Dad’s 5-year UW Plan Pays Off For “Pretty Special Kid” C.J. Wilcox

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The Los Angeles Clippers make C.J. Wilcox the seventh first-round draft choice in the Lorenzo Romar era at UW. It’s just as his father Craig planned more than a half-dozen years ago, before C.J. asked to redshirt and then finished as the Huskies’ No. 2 all-time scorer.

By Gregg Bell
UW Athletics Director of Writing


SEATTLE -- The C.J. Wilcox Plan — the one his dad devised more than a half-dozen years ago, when C.J. was in high school outside Salt Lake City — has paid off.

How much? Oh, about $2,899,200.

That’s what Wilcox, the second-leading scorer and perhaps deadliest outside shooter in Husky basketball history, is slotted to earn as the No. 28 overall pick of the Los Angeles Clippers in Thursday’s NBA draft. That is for a two-year contract with a third option year, per the league’s collective bargaining agreement for rookies in the 2014 draft class.

Wilcox is the seventh first-round draft choice in Lorenzo Romar’s 12 years leading UW. The others: Nate Robinson, Brandon Roy, Quincy Pondexter, Spencer Hawes, Tony Wroten and Terrence Ross.

Clippers coach Doc Rivers loves sharpshooting guards. He may not yet know it, but there is so much more to love about the 23-year-old Wilcox than his jumper.

Wilcox, who told those close to him he expected to go anywhere from 23rd to 35th overall Thursday, was under-appreciated out of Pleasant Grove High School in the Salt Lake City suburbs five years ago. His father Craig, who played at nearby Brigham Young (1993-95), has schooled his son since early grade school on his jump shot during early mornings and late nights — and even retooled the stroke a few years ago.

Dad also made C.J. realize his upside was in his future rather than his present.

That’s why the Huskies aren’t going to have too many more like Wilcox. He is a vanishing breed in this basketball era of “one and done,” when seemingly every guy owning a pair of sneakers thinking he should be in the NBA. As in, already.

When he got to UW in the late summer of 2009, Wilcox and his dad told Romar they didn’t want C.J. to star. They requested to redshirt. Right away.

"Golly,” Romar said when asked how UW should remember Wilcox. “So much stability and humility with him.

“It’s just, I don’t know how many times you are going to find this in today’s era where a kid supported totally by his family (has) no one in his ear telling him, ‘You have to do this,’ or ‘You are going to be one and done if you do that.’ (They decided) C.J. has a real upside. And that if he does things right, he can become really good and become an NBA player.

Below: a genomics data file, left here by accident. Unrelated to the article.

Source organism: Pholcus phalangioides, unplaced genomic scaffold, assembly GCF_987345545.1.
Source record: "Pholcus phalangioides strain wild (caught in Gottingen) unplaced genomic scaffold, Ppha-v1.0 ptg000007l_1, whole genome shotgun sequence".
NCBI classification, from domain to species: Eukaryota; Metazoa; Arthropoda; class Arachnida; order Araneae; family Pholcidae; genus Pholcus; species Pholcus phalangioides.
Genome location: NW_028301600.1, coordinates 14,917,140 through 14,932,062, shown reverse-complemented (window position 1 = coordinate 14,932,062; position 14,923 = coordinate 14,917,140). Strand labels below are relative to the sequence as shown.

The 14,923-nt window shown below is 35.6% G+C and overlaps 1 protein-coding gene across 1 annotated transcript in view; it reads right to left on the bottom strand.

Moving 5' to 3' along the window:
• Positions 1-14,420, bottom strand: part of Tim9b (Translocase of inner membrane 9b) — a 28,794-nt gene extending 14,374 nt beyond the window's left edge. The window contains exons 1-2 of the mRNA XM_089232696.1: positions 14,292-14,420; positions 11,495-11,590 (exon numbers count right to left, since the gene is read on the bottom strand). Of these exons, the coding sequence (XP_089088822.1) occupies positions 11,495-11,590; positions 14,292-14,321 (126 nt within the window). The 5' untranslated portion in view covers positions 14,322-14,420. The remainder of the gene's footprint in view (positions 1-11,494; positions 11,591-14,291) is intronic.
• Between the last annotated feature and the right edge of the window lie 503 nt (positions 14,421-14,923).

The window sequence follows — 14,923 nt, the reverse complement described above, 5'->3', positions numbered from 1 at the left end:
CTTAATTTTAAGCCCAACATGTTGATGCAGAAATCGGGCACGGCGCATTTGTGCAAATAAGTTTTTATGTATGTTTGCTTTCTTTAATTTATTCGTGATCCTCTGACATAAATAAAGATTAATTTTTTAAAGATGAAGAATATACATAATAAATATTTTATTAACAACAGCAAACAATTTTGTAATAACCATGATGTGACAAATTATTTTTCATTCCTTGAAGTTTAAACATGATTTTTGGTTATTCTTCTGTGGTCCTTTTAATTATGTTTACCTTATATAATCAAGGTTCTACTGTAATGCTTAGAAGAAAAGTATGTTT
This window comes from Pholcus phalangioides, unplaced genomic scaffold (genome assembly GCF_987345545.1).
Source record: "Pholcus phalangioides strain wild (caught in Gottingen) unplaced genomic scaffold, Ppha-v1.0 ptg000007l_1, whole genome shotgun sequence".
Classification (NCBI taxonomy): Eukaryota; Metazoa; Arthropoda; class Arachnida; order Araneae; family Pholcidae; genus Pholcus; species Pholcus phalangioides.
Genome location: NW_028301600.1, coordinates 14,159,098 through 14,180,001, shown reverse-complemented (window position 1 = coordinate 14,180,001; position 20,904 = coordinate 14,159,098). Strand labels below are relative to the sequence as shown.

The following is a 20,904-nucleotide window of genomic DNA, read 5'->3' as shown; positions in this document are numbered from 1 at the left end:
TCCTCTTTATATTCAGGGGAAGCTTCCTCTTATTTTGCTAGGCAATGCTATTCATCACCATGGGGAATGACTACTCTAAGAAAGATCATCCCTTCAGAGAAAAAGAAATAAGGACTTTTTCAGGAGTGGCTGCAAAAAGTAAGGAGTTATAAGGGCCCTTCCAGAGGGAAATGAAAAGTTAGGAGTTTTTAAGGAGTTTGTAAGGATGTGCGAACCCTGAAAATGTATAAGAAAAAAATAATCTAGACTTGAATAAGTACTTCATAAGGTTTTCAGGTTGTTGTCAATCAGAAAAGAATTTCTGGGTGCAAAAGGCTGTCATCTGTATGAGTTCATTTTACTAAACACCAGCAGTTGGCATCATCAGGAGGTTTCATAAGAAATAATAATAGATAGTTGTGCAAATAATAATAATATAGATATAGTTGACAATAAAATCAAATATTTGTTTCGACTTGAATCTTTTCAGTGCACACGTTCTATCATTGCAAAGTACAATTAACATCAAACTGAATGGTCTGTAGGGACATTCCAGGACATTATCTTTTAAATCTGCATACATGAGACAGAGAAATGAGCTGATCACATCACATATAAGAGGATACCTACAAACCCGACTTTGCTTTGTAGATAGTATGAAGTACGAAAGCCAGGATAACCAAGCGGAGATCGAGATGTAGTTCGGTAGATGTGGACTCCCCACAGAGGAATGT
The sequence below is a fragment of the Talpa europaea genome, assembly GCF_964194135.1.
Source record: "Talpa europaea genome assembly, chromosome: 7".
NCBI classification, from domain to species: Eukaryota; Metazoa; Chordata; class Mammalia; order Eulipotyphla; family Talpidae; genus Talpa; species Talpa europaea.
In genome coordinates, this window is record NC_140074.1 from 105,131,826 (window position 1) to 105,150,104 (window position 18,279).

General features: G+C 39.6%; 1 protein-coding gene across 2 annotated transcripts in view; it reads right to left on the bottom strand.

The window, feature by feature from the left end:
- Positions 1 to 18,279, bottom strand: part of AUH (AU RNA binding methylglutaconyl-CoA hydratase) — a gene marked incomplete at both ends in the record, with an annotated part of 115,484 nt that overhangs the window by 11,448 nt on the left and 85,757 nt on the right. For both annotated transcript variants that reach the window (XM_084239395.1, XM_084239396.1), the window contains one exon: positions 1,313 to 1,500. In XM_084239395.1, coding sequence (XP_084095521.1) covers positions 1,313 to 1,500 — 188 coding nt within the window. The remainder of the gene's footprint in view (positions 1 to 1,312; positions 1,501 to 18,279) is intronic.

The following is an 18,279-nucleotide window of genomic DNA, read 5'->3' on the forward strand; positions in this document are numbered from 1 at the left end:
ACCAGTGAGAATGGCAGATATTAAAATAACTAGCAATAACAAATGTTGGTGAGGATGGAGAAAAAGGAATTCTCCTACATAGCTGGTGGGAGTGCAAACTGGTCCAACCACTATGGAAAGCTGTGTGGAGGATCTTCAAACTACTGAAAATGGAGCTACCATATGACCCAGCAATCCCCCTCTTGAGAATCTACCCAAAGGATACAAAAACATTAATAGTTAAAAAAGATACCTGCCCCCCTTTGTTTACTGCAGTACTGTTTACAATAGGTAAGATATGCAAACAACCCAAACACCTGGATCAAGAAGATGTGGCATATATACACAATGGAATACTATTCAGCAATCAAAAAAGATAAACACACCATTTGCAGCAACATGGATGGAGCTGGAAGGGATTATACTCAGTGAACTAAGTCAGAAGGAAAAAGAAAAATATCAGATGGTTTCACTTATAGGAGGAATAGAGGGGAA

“And that started with him redshirting (the 2009-10 season). Again, that was not our idea. That came from the Wilcox camp. And they stuck with that.”

The result?

As Romar said in March: “One of the best players to ever put on a Husky uniform.”

He’s the second-leading scorer in the 111-year history of Huskies basketball, 1,880 points, 193 behind Chris Welp. He leaves as the leading 3-point shooter in UW history, and sixth-best in Pac-12 history. He led his team in blocked shots last season – as a 6-foot-5 guard.

He never deviated from the plan he, his dad and his mother Mandy set – not even after NBA scouts and league front-office men told him in the spring of 2013 he could enter the draft then and go as high as late in last year’s first round.

“I didn’t see it coming,” Wilcox said of his success at UW. “But I guess every year I continued to get better and started seeing things as a vision, and started to attack them.

“I’m glad I was able to get it done.”

Jim Shaw, the former Huskies assistant who left before last season and is now at Saint Mary’s, found Wilcox draining rainbows at an AAU summer tournament in Houston more than a half-dozen years ago, before C.J.’s senior year of high school. He was there to watch another prospect on another court. When that guy left the game he was watching, Shaw scanned the four other floors in the arena and found a tall, lightning-fast guard with the sweetest stroke.

“I remember it exactly,” Shaw said Thursday night from the Bay Area. “His team was in red uniforms. He was the other brother on the team. And he had dreadlocks.

“I remember thinking, ‘Man, is he FAST!’ And I stayed with it long enough to see him take one shot. I was like, ‘Wow!’’

Shaw returned early the next morning to watch Wilcox’s team in the first game of the day, and saw the same thing. He went to Pleasant Grove in Utah to watch him a third time that summer, and couldn’t believe he wasn’t a highly regarded recruit.

“He was three stars or four stars,” Shaw said, referring to recruiting services’ rating on players. ‘He was no stars. He wasn’t on anyone’s radar He didn’t even have a radar."

Shaw eventually got Romar to change his summer recruiting plans to visit Wilcox back in Utah. That got UW Wilcox’s commitment even before the July recruiting period — and before BYU or hometown Utah could even decide if they wanted to move on him.

That’s how Wilcox became a Husky – and Thursday night, a $3 million pick of a playoff team in the first round of the NBA draft.

“Funny,” Shaw said, “he thought the Clippers was one of his poorest workouts.”

True to his classy nature, Wilcox publicly thanked Shaw for discovering him in March at the Huskies’ annual team banquet, days before the Pac-12 tournament. And Wilcox called Shaw often over the 24 hours preceding the draft, through to the Clippers drafting him and turning his five-year plan into reality.

As Shaw said tonight: “Pretty special kid.”

"You know, he’s been big time,” Shawn said. “It’s really neat — because he’s a great kid."

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